I Have No Mouth, and I Must Scream

Expect to pay: £4 /$6

Alternative titles included I Have No Nose, and I Must Sneeze and I Have No Fingers, and I Must Scratch, but thankfully Harlan Ellison and co. went with the slightly more terrifying title they have now. This hugely original horror adventure, based on the short story of the same name, revolves around a computer that has all but eradicated humanity save for five humans it keeps trapped in a sort of metaphorical prison. Not only are they trapped, they're also being kept alive and tortured for the AI's own amusement. There are several different endings depending on your actions, but if you're a fan of humanity (eh, it's alright I suppose), the ultimate goal of the game is to prove that humans are better than machines, and to reclaim what's left of the Earth from an artificial intelligence that has long since written us off.

Alone in the Dark

Expect to pay £4 / $6 (for a bundle of Alone in the Dark 1, 2 and 3)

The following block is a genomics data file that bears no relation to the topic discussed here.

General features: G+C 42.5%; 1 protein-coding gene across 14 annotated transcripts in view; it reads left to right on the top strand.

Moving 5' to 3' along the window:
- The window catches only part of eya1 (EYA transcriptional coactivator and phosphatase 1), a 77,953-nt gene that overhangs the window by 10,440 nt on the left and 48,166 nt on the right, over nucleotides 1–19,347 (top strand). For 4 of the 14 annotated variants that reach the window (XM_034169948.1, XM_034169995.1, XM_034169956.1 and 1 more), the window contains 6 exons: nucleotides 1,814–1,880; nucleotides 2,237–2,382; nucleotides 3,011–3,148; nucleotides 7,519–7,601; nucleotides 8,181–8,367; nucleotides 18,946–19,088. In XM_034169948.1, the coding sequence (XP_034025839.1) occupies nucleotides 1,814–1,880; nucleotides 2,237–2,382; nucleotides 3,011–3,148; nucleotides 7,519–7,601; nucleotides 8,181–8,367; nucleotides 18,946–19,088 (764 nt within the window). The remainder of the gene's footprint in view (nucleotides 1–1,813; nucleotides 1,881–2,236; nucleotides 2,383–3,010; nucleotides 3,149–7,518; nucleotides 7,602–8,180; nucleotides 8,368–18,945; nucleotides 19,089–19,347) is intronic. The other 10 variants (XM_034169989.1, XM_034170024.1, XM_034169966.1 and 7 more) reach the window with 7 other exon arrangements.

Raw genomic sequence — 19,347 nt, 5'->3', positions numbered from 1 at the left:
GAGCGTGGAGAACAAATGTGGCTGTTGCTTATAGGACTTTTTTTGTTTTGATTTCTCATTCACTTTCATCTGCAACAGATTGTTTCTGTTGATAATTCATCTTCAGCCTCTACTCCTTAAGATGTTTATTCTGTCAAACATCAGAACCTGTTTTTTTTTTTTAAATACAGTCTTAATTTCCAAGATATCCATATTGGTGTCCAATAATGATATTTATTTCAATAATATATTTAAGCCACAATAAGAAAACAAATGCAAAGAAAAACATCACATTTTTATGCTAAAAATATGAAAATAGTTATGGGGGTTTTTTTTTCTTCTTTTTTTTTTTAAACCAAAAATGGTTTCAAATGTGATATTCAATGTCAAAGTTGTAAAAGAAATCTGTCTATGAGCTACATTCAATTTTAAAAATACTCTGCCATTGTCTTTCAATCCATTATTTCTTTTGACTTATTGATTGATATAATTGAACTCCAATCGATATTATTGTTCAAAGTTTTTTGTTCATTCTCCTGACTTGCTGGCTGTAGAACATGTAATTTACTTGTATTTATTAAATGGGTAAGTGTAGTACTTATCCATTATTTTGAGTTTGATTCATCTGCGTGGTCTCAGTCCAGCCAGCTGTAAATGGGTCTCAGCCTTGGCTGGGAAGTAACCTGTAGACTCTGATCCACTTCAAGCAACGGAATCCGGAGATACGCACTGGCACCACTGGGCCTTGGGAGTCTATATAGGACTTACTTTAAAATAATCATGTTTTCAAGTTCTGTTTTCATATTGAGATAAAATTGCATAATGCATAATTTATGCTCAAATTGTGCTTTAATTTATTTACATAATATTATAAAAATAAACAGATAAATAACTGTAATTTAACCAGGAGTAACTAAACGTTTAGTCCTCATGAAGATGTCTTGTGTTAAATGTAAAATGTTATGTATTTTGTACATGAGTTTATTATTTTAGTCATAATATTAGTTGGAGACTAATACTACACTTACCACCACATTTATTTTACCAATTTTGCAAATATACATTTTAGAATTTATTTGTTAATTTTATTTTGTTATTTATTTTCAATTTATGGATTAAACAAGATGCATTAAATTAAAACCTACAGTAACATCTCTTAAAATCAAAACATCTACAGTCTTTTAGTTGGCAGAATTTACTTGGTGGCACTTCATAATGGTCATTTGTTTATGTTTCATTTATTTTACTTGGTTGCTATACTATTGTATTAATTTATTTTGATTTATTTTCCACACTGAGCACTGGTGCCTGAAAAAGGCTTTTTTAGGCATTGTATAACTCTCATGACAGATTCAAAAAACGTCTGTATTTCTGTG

In 2005 it became a rubbish film, in 2008 it got a rubbish reboot, but back in 1992 the Alone in the Dark adventure game won critical acclaim. The Guinness Book of Records has it pegged as the first ever 3D survival horror game. It’s set in a mansion infested with zombies, rat-people and various other supernatural creatures. Lesser beasties can be kicked and punched to death, but the rest must be killed or bypassed with puzzles. It was a landmark at the time, but to modern eyes, Alone in the Dark has not aged well, and the attempted reboot failed to match up to the likes of Resident Evil. Alone in the Dark still has its fans, but it’s best investigated as a historical curio.